Should Champagne houses list disgorgement dates on bottles?
6th February 2014
Should Champagne houses and sparkling wine list disgorgement dates on their bottles?
Most Champagne houses don’t put disgorgement dates on their bottles, however, Bruno Paillard have been putting disgorgement dates on their bottles for nearly 30 years and were the first to do so. Other Champagne houses that also list disgorgement dates include: Lanson, Krug, Dom Perignon, Bollinger, Tarlent, Charles Heidsieck, Philipponnat, Ayala and some small growers. Taittinger has a code on it’s back label that you can find out the base vintage when you scan it with your phone.
What is disgorement? Disgorgement is the process where the dead yeast cells that fall to the bottom of the bottle following the bubble-inducing second fermentation, are frozen and removed before sealing it with a cork and sending it to market.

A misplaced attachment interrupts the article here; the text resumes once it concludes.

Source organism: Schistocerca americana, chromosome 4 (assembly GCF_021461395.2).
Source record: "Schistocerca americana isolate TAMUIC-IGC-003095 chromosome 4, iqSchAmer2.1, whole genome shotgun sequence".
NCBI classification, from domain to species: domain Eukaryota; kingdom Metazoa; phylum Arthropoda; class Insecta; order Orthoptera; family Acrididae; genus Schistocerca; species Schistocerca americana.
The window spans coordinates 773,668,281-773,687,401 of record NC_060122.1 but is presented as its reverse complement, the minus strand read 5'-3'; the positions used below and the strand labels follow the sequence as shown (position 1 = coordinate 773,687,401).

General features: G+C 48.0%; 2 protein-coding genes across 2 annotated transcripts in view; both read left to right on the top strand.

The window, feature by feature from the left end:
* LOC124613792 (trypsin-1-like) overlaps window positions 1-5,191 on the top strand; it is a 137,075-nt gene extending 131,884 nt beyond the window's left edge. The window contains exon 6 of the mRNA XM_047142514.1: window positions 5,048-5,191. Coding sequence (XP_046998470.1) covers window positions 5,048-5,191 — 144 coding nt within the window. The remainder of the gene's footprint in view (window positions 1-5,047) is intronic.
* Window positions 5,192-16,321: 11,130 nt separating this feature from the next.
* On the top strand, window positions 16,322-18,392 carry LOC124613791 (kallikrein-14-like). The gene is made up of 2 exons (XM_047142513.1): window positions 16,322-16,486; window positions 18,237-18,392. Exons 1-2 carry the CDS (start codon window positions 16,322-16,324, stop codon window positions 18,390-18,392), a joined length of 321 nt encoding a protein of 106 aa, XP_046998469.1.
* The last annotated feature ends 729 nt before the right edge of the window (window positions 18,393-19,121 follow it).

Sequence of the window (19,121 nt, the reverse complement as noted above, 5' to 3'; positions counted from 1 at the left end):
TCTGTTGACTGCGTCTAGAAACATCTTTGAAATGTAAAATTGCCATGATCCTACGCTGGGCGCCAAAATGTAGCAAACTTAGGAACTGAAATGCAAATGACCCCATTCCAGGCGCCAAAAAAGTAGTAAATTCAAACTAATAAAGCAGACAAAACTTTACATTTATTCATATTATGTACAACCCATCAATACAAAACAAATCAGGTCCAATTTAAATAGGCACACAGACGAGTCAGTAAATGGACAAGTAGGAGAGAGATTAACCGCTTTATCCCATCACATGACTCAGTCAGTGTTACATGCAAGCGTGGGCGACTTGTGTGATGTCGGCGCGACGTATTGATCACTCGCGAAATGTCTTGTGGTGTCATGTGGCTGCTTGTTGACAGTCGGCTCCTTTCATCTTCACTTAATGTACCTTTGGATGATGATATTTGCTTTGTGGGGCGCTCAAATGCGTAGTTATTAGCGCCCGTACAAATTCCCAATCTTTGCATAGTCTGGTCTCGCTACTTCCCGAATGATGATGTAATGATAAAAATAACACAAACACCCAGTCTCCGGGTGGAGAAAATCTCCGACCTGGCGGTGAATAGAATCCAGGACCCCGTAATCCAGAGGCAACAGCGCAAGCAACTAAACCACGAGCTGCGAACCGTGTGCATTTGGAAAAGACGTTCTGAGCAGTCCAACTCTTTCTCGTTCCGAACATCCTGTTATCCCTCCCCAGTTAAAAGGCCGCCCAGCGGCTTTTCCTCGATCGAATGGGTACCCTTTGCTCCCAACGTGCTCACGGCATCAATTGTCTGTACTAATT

Why is the disgorgement date important? The simplest reason is that bottles disgorged at different times are, in effect, different wines. Each cuvee whether vintage or non-vintage will have several disgorgements over time.
Critics argue that putting disgorgement dates on bottles will simply be more consuming to the average buyer.
Just recently, Nyetimber has become the first English sparkling wine to announce they too will be releasing bottling, riddling and disgorgement dates on its bottles.
What are your opinions are you for or against disgorgement dates and why?
Glass of Bubbly
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